24 Federal Probate Code Because only one Tribe has an approved tribal probate code, it is most likely that the federal, uniform tribal probate code will apply to you Because only one Tribe has an approved tribal probate code, it is most likely that the federal, uniform tribal probate code will apply to you

25 Federal Probate Code The Federal Probate Code applies ONLY IF THERE IS NO APPROVED WILL and no approved tribal probate code The Federal Probate Code applies ONLY IF THERE IS NO APPROVED WILL and no approved tribal probate code Different rules apply if you write a will Different rules apply if you write a will

26 Advantage of Writing a Will By writing a will, you can designate how your trust land will be transferred in trust to any Indian person or to your lineal descendants even if they are not enrolled tribal members By writing a will, you can designate how your trust land will be transferred in trust to any Indian person or to your lineal descendants even if they are not enrolled tribal members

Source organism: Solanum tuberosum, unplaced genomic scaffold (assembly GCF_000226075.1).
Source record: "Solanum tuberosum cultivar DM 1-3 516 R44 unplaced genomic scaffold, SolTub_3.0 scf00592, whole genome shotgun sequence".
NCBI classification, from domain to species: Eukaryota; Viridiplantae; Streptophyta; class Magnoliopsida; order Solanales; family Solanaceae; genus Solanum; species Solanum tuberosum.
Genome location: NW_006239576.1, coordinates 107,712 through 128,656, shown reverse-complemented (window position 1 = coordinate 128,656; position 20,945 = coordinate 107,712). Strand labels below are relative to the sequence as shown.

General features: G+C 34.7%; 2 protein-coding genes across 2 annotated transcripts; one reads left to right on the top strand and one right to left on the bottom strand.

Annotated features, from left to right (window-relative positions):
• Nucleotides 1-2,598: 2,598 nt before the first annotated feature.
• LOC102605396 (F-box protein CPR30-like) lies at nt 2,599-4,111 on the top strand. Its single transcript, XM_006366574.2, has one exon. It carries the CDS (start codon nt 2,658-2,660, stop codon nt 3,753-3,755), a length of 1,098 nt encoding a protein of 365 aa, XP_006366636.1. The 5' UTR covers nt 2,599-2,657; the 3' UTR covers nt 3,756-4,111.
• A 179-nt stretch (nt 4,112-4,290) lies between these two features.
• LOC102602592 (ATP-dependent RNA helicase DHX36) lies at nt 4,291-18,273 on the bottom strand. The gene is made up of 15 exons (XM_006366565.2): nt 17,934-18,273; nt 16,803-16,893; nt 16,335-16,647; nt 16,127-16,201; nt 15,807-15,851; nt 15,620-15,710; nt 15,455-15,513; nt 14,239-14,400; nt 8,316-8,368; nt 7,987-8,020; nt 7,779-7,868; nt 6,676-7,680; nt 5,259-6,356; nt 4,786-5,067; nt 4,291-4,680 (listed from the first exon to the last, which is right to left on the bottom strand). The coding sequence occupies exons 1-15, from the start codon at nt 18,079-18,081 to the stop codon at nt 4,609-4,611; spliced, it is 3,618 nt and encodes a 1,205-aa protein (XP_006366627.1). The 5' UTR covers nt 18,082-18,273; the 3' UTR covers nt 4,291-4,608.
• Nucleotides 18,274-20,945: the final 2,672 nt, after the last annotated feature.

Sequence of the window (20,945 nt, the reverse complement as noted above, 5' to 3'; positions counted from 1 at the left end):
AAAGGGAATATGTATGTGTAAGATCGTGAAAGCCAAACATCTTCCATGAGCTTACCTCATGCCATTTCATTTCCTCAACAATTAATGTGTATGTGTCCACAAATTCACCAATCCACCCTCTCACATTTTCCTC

27 Advantage of Writing a Will By writing a will, you can control how your trust property is passed by creating an estate plan, such as a will or deed By writing a will, you can control how your trust property is passed by creating an estate plan, such as a will or deed

28 Writing a Will If you decide to write a will, you are not required, but should strongly consider consulting an attorney to make sure your will is legally enforceable If you decide to write a will, you are not required, but should strongly consider consulting an attorney to make sure your will is legally enforceable

29 Without a Will (Intestate) If you do not write a will, your trust property will continue to be inherited by your immediate family If you do not write a will, your trust property will continue to be inherited by your immediate family